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    Reports of Rare Syndrome After Flu Shot Drop

    Fewer Guillain-Barré Syndrome Cases Reported After Flu Vaccine

    WebMD Health News

    Nov. 23, 2004 -- The risk of a rare immune system disorder following a flu shot appears to be decreasing, a new study shows.

    Researchers found the number of cases of Guillain-Barré syndrome that has occurred following vaccination with a flu shot has decreased dramatically during the last 12 years.

    Guillain-Barré syndrome is a rare nervous system disorder in which the body's immune system attacks part of the nervous system. This immune system malfunction is usually triggered by an infection or other illness. Guillain-Barré usually occurs a few days or weeks after symptoms of a respiratory or stomach viral infection. Occasionally, surgery or vaccinations will trigger the syndrome.

    The link between Guillain-Barré syndrome and the flu vaccination isn't clear. But researchers say concerns about the possible risk of developing Guillain-Barré syndrome after vaccination emerged after an association was noticed during the 1976-1977 "swine influenza" season, and the fact that Guillain-Barré syndrome is the most frequently reported nervous system condition reported after flu vaccination.

    Flu Vaccine-Related Guillain-Barré Syndrome Cases Declining

    In the study, CDC researchers examined the number of Guillain-Barré syndrome cases reported in adults who received a flu vaccine from July 1990 through June 2003.

    During that time, the CDC received 500 reports of Guillain-Barré syndrome following flu vaccination.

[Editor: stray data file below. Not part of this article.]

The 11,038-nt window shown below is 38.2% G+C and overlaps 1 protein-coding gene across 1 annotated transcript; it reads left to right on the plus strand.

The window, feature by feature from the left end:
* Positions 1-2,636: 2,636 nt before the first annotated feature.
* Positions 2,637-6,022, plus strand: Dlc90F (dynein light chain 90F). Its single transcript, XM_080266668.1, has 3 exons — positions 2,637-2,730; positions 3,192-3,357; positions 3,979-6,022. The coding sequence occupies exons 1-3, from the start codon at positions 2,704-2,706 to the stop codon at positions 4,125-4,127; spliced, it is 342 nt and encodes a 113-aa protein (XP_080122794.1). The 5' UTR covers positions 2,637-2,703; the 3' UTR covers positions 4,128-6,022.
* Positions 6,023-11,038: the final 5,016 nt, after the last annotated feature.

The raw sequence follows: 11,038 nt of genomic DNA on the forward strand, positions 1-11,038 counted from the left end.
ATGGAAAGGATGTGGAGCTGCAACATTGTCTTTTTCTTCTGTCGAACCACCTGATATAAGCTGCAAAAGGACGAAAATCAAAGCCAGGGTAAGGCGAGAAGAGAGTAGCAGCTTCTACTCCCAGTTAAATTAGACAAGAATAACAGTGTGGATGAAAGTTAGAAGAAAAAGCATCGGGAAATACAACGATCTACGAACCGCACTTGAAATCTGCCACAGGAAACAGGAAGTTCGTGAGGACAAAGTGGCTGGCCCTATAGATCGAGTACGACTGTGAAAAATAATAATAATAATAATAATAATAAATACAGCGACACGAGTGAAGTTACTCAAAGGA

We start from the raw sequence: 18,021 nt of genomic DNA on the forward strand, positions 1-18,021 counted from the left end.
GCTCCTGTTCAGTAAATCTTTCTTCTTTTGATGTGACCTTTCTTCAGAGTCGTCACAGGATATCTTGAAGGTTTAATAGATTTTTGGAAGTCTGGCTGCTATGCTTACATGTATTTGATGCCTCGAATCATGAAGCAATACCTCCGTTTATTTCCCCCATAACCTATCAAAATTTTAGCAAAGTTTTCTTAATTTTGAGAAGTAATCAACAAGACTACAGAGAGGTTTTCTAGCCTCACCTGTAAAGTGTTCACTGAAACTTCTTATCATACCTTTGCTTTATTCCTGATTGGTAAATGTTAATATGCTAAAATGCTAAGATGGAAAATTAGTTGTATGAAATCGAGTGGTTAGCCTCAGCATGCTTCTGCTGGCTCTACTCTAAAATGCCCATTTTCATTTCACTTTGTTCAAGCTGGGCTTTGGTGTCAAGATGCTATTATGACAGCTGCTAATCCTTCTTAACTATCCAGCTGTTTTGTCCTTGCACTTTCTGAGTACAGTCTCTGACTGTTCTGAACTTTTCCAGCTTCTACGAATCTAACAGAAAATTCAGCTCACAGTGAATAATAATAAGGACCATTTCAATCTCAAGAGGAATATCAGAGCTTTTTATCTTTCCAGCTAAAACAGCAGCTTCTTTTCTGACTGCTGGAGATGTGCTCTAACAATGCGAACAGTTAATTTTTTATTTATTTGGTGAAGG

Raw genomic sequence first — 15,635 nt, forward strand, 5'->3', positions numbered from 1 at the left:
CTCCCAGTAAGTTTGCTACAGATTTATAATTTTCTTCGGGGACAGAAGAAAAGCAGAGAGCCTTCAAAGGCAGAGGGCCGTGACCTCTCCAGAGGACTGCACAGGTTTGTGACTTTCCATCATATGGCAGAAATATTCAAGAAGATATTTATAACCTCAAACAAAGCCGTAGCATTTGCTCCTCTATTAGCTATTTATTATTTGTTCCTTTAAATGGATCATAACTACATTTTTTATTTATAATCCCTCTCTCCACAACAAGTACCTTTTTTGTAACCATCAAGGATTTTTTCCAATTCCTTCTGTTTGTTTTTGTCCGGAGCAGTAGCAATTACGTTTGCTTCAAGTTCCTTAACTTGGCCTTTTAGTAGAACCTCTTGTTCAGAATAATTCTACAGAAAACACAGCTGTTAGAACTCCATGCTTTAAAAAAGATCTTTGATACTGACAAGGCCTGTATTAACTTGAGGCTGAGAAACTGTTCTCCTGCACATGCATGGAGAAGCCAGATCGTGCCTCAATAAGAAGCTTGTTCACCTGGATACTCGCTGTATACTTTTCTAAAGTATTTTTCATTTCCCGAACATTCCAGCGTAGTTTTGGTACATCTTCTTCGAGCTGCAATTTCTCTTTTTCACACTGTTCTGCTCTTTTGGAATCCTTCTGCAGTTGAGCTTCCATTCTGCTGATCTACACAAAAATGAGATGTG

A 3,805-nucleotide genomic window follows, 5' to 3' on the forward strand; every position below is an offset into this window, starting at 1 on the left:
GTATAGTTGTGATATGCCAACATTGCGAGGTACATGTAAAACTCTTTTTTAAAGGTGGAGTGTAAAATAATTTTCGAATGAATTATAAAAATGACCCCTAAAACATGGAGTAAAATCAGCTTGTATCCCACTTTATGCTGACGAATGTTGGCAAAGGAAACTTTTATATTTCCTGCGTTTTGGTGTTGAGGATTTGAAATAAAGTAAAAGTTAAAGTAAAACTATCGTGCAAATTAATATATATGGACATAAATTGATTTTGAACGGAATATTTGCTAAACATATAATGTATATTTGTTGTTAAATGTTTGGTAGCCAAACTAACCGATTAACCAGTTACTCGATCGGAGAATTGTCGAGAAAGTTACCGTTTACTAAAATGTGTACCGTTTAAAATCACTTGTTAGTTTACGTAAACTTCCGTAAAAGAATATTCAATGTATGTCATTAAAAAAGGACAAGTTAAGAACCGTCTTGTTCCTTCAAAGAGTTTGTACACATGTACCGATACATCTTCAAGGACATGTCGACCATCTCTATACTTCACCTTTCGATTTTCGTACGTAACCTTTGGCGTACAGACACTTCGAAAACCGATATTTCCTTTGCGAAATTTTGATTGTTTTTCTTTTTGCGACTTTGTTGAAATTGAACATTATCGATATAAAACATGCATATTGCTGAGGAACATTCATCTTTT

They found the annual rates of the disorder decreased from a high of 0.17 cases per 100,000 flu vaccinations in 1993-1994 to a low of 0.04 cases per 100,000 in 2002-2003, which is a fourfold drop.

    Guillain-Barré syndrome was confirmed by medical diagnosis in 82% of these cases reported to the CDC, and a preceding illness within four weeks of vaccination that may have also triggered the disorder was identified in 24% of all cases.

    Researchers found there was also a longer delay between the time people received their flu shot and when symptoms of Guillain-Barré syndrome, such as weakness or a tingling sensation in the legs, emerged compared with other reported complications.

    For example, symptoms emerged within 14 days of vaccination in 59% of all Guillain-Barré syndrome cases compared with 95% of all other reported complications.

    The results appear in the Nov. 24 issue of The Journal of the American Medical Association.

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